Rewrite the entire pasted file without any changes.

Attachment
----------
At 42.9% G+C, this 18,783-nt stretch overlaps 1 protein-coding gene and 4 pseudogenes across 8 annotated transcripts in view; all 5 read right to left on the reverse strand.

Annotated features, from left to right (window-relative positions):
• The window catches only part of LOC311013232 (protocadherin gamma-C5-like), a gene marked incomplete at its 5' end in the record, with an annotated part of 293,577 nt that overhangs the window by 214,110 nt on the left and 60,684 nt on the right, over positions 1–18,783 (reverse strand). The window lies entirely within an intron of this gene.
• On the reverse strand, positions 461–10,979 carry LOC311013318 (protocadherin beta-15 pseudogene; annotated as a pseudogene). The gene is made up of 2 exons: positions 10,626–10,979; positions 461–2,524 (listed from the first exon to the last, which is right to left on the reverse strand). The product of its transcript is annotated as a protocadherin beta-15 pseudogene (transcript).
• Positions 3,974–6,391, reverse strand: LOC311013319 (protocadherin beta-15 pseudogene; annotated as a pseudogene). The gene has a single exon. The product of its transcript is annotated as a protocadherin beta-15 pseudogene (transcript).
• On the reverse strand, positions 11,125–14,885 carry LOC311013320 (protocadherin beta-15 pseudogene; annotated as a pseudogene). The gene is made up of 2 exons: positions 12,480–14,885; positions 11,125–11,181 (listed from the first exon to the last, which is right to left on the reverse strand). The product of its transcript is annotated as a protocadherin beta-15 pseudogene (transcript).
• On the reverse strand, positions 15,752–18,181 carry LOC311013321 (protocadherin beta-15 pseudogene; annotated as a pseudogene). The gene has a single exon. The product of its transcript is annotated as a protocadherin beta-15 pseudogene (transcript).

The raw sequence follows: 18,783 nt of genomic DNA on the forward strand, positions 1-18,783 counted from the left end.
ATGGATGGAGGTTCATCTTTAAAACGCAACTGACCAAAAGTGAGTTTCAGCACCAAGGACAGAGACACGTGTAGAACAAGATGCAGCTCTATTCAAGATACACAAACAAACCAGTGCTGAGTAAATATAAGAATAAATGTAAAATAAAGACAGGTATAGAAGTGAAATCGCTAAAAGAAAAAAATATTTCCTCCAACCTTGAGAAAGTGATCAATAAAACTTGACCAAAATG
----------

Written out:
At 42.9% G+C, this 18,783-nt stretch overlaps 1 protein-coding gene and 4 pseudogenes across 8 annotated transcripts in view; all 5 read right to left on the reverse strand.

Annotated features, from left to right (window-relative positions):
• The window catches only part of LOC311013232 (protocadherin gamma-C5-like), a gene marked incomplete at its 5' end in the record, with an annotated part of 293,577 nt that overhangs the window by 214,110 nt on the left and 60,684 nt on the right, over positions 1–18,783 (reverse strand). The window lies entirely within an intron of this gene.
• On the reverse strand, positions 461–10,979 carry LOC311013318 (protocadherin beta-15 pseudogene; annotated as a pseudogene). The gene is made up of 2 exons: positions 10,626–10,979; positions 461–2,524 (listed from the first exon to the last, which is right to left on the reverse strand). The product of its transcript is annotated as a protocadherin beta-15 pseudogene (transcript).
• Positions 3,974–6,391, reverse strand: LOC311013319 (protocadherin beta-15 pseudogene; annotated as a pseudogene). The gene has a single exon. The product of its transcript is annotated as a protocadherin beta-15 pseudogene (transcript).
• On the reverse strand, positions 11,125–14,885 carry LOC311013320 (protocadherin beta-15 pseudogene; annotated as a pseudogene). The gene is made up of 2 exons: positions 12,480–14,885; positions 11,125–11,181 (listed from the first exon to the last, which is right to left on the reverse strand). The product of its transcript is annotated as a protocadherin beta-15 pseudogene (transcript).
• On the reverse strand, positions 15,752–18,181 carry LOC311013321 (protocadherin beta-15 pseudogene; annotated as a pseudogene). The gene has a single exon. The product of its transcript is annotated as a protocadherin beta-15 pseudogene (transcript).

The raw sequence follows: 18,783 nt of genomic DNA on the forward strand, positions 1-18,783 counted from the left end.
ATGGATGGAGGTTCATCTTTAAAACGCAACTGACCAAAAGTGAGTTTCAGCACCAAGGACAGAGACACGTGTAGAACAAGATGCAGCTCTATTCAAGATACACAAACAAACCAGTGCTGAGTAAATATAAGAATAAATGTAAAATAAAGACAGGTATAGAAGTGAAATCGCTAAAAGAAAAAAATATTTCCTCCAACCTTGAGAAAGTGATCAATAAAACTTGACCAAAATG